I am starting with the disclaimer this time, saying that I love my parents, I am deeply grateful to have them in my life and thankful for their support and struggle.

This being said, all lawsuits and family bickering well absorbed, I need to get personal about this decision. It is high time I took it, it is long overdue, especially since I am in a threesome for almost 30 years, and it’s not the one to raise an admirable eyebrow for.

I say I want to divorce my parents because they didn’t make this decision when the music stopped between them, nor did they make the other sane resolution, meaning to fight for their relationship and change whatever is not working. Compromise? Not the case, it is some kind of alien form of subjugation, a form of slavery and the absolute acknowledgment that the other is right, which of course, is by itself, pure suicide. Letting go? Error – concept not found. Only thing worth living for: find a new way of arguing better than the other one does, or remembering exactly what went wrong on that dinner night, 20 years ago.

Why is this my problem?

When it comes to family, there is not an easy way out, no magic shutdown or sleep button, no ESC, no scrub or cleanse system that will work wonders, although I’d love a “sort your family problems” smoothie. You just know it, accept it, live with it, try to do better and hope for the best. Family is like a nasty E- Coli infection, that just sticks to you and is a part of who you are for good, showing up when you least expected it, bringing a mess, creating a bigger one every time. Sure, don’t get me wrong, it could be a beautiful emotional mess, heartwarming, loud and lively, hot and cold, and it’s a sweet kind of mess we long for, especially during the holidays. After that, we can regroup and miss them until we are eager to go through the madness together, once again, with bells on. Blame holiday cards from Hallmark for this, but it’s actually true.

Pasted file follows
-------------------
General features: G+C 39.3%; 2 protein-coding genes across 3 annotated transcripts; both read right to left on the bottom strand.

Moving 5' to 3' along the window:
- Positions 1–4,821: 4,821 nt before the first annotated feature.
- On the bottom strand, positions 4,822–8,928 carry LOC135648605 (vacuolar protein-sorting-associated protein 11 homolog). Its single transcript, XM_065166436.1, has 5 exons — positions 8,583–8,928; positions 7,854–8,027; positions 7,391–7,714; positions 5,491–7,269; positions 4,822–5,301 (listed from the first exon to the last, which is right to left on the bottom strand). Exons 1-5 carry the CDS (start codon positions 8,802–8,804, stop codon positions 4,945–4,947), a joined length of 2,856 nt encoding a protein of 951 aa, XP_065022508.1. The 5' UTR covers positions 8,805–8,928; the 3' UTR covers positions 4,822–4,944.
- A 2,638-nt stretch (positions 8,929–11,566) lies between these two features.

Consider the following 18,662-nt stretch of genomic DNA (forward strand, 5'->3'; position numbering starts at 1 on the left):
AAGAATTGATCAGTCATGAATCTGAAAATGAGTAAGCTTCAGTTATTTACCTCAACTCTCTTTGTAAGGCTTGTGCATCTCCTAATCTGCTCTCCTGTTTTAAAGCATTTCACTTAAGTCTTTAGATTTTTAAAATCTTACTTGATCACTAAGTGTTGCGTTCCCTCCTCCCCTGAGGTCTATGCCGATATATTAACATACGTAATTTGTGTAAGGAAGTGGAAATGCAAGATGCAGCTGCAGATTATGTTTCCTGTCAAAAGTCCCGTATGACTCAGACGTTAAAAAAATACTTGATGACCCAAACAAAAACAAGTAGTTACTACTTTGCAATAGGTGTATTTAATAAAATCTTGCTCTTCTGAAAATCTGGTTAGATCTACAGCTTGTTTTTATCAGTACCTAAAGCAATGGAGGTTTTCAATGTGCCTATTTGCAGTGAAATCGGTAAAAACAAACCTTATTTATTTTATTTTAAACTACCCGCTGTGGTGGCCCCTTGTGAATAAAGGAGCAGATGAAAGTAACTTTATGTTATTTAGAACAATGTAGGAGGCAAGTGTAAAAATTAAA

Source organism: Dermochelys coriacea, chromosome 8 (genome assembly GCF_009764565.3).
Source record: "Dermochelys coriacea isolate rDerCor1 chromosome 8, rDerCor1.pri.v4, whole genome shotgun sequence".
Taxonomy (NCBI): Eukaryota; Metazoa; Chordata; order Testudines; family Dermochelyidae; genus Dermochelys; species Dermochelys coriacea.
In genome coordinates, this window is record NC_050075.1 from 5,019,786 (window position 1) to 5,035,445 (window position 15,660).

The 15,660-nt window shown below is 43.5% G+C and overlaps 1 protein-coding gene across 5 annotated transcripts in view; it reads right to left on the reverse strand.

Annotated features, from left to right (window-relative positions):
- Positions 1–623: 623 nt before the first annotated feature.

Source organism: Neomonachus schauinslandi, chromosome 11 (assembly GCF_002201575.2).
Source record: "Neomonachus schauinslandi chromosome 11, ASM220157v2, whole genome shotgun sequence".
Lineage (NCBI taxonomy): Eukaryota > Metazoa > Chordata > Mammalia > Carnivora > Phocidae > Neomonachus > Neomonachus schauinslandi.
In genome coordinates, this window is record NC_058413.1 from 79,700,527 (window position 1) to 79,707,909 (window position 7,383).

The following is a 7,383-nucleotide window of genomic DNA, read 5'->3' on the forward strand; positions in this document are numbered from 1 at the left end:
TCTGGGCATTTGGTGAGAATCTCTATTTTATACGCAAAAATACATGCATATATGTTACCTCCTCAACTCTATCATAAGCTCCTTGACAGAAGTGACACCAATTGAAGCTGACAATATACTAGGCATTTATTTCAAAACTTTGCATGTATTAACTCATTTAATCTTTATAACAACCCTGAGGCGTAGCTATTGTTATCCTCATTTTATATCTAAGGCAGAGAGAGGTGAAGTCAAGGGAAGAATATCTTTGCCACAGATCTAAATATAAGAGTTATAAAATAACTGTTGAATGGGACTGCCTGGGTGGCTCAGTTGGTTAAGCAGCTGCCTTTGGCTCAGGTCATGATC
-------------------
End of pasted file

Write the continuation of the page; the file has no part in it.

In my case, my parents have two opposite personalities and I am sorry to disappoint you, but they do not attract.

Growing up, I was used to patch things up, make them better, shift focus and come between them. I was entertainment in an area where gadgets and tv shows did not exist, their witness at every fight, the official referee and personal side taker, professional buffer, translator and peace maker officer since I was 5, so it’s not such a big surprise that I became a very talented multitasker – all corporates love that.

I didn’t grow up in a constant toxic environment, yet their sometimes flawed dynamic got to me far worse than I could have predicted and the fact that I am still in this broken place, trying to fix that instead of solving my own issues, is rapidly consuming all my resources.

“I’m turning into my mom” = scariest words ever

My late 20s brought me close to this dark revelation about myself and to the fact that I might turn into my mother, especially when I am extremely pissed – please embrace the scientific term which combined with a very specific F word, can best describe the different stages of annoyance I reach sometimes.

I easily become the queen of ice cold treatment and isolation – sorry Elsa – I walk away from any argument, I am really critical and sometimes use emotional manipulation to get my side of the story across. My mom is the only person that can get me worked up and ready to go to war with Zeus, in 2.3 seconds max. Not feeling good enough, while constantly trying to explain ordinary things, not feeling accepted and valued for who I am, are always working in the corners of my mind. The funny thing is, I only got the most annoying traits, the ones I truly hate about her, and not the awesome legs, out of this world metabolism or skin type, nor de drive and restless nature when it comes to working and striving ahead. Nope, I just got the things that I don’t like about her, or any other human being, for that matter. That is just plain stupid. The things we reject the most about our parents or any other loved ones are the ones we are scared to manifest ourselves. I fear that I am that person sometimes, and, so when I see it others, it just makes me that much angrier.

“My dad used to be my hero” = saddest words ever

That moment, when you realize your parents, whom you saw larger than life, kinder than the Pope and better than Superman (and I am talking about Chuck Norris standards here), are limited humans and actually seeing what those limits are, is extremely painful. It shouldn’t be, I agree, but it is. When you see that what was in your mind has little or no reflection in real life, combined with the lack of desire to improve or change, all this related to your hero, it’s just excruciating, especially since I am talking about every little girl’s hero, her dad – I know, I know, cliche alert!

The tendency to please and make him proud ruined my self-esteem for years.